Sudan’s army is resisting an attempt by paramilitaries to advance towards its main airbase near the capital Khartoum, residents have said.
The airfield is used by the military to carry out air strikes on the Rapid Support Forces (RSF), and was also used by foreign governments to evacuate their nationals early in the conflict.
The fighting comes despite the announcement of a new seven-day truce.
Previous ceasefires have collapsed within minutes of being called.
A US-Saudi statement said the latest truce would come into effect on Monday evening, and would be different as it provides for a “ceasefire monitoring mechanism”.
The US and Saudi Arabia have been brokering talks between the army and the RSF in the Saudi city of Jeddah for the past two weeks in an attempt to end the conflict that broke out on 15 April.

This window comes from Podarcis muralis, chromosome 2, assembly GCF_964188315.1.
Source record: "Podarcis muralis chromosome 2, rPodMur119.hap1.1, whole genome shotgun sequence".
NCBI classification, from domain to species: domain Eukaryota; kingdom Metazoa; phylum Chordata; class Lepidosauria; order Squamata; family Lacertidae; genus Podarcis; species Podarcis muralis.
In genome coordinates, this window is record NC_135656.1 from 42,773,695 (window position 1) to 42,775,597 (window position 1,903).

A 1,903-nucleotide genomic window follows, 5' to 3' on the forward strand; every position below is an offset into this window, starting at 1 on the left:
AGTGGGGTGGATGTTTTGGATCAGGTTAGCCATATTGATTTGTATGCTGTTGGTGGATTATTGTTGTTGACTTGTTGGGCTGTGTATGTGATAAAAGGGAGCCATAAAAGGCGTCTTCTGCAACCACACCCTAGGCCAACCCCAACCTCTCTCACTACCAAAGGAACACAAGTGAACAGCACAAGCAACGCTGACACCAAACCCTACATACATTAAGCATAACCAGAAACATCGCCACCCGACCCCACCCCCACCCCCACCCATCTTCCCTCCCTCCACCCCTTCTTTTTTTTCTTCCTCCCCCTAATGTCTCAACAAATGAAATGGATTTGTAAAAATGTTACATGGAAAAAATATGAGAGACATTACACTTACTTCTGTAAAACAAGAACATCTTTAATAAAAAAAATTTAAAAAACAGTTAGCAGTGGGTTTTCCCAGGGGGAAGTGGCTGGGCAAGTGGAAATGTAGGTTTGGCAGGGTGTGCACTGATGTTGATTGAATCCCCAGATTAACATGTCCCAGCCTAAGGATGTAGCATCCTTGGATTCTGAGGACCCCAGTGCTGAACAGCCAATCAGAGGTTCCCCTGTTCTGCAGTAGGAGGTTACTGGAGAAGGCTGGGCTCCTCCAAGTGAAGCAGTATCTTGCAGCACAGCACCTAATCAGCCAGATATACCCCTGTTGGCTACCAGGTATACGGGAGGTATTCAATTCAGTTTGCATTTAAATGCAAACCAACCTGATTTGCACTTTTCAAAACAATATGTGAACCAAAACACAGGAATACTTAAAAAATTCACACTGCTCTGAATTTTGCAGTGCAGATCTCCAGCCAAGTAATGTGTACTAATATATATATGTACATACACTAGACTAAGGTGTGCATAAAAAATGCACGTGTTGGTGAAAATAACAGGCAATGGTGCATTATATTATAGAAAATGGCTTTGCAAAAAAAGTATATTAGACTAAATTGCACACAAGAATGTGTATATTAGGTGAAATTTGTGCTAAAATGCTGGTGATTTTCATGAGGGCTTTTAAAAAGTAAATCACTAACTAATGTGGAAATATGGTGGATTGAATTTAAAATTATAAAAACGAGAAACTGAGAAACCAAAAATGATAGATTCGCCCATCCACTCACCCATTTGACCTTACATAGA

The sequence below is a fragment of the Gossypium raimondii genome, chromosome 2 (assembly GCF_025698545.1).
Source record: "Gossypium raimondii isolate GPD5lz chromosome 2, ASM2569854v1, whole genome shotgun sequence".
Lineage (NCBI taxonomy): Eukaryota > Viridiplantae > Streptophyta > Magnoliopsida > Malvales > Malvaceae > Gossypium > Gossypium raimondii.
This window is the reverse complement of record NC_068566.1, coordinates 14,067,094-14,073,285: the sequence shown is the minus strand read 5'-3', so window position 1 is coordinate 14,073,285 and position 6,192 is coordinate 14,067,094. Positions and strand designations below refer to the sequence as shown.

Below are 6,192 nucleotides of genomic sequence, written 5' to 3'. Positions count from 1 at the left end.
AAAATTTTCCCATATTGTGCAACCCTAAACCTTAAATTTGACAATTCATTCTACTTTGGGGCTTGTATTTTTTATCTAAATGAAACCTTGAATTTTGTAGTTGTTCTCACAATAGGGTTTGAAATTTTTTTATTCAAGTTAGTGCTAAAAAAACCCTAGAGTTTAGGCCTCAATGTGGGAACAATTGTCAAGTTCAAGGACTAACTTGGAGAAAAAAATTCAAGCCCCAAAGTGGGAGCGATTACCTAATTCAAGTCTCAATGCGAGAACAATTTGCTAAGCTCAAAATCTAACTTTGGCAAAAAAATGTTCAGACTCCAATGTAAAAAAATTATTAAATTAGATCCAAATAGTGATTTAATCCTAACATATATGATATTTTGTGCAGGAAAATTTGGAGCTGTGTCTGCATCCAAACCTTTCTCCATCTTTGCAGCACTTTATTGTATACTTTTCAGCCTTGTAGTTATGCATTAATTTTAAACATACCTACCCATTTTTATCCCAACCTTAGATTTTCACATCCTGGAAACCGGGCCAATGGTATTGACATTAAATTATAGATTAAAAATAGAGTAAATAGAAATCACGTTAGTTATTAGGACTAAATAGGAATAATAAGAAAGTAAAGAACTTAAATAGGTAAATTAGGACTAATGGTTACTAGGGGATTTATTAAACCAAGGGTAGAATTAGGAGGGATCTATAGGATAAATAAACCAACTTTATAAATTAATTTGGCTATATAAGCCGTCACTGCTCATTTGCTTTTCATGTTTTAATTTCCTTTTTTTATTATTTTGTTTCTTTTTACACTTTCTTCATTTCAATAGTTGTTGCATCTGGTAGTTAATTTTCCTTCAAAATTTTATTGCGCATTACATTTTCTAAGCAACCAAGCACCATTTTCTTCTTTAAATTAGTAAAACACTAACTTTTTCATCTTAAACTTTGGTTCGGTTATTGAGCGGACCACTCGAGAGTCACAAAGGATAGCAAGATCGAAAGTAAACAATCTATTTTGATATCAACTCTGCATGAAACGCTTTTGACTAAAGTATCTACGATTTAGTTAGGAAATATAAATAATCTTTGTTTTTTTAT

Most people I spoke to in Khartoum said a ceasefire would hold only if international monitors – backed by United Nations (UN) peacekeepers – are deployed.
In a sign of their lack of confidence in the latest ceasefire deal, bus loads of residents are continuing to flee Khartoum and its sister cities across the River Nile, Bahri and Omdurman, as there has been no let-up in the fighting.
RSF fighters in about 20 trucks are positioned east of the Nile, and are trying to cross a bridge to reach the Wadi Saeedna airfield.
The Sudanese military has retaliated by firing heavy artillery.
The battle has been going on for several days, but it has escalated.
“It feels like doomsday from early this [Sunday] morning. I think they will torture us until this ceasefire comes into effect,” said a resident in Bahri’s Khojalab suburb.
The military cannot afford to lose control of the airfield, as it is key to its strategy of pounding the RSF from the air as it fights to regain control of Khartoum and the other two cities.
An air strike also took place in Omdurman on Sunday, and explosions could be heard in its southern areas.